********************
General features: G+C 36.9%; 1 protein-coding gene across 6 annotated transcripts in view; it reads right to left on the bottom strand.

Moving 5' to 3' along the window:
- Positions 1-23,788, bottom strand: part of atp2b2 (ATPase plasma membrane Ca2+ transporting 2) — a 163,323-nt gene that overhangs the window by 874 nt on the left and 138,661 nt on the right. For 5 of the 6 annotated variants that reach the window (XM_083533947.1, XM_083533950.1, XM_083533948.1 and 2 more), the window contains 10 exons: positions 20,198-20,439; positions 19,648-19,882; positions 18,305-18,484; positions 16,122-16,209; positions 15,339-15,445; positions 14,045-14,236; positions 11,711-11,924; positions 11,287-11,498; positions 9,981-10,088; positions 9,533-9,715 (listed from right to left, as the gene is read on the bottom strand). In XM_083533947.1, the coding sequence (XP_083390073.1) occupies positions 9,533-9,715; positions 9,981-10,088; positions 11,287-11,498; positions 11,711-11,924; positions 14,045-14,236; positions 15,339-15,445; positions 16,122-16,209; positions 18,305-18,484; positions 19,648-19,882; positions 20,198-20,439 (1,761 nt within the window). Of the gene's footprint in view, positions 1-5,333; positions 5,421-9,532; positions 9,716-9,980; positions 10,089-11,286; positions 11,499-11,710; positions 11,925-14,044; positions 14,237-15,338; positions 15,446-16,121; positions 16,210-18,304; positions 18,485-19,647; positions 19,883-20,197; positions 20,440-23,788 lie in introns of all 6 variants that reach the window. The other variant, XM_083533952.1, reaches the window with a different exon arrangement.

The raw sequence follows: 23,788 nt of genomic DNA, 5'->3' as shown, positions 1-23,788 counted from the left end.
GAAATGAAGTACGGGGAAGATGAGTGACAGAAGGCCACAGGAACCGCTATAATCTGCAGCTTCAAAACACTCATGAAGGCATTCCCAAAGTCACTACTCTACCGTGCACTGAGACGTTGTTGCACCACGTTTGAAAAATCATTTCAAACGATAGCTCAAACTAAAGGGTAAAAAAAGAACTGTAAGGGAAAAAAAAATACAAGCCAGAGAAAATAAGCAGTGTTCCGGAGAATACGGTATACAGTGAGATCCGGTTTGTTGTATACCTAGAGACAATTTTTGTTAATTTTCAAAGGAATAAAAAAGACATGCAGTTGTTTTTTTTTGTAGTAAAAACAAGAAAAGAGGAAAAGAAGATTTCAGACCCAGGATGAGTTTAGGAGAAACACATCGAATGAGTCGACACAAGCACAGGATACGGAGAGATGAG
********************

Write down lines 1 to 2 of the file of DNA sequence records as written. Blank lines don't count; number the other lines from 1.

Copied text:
General features: G+C 36.9%; 1 protein-coding gene across 6 annotated transcripts in view; it reads right to left on the bottom strand.

Moving 5' to 3' along the window: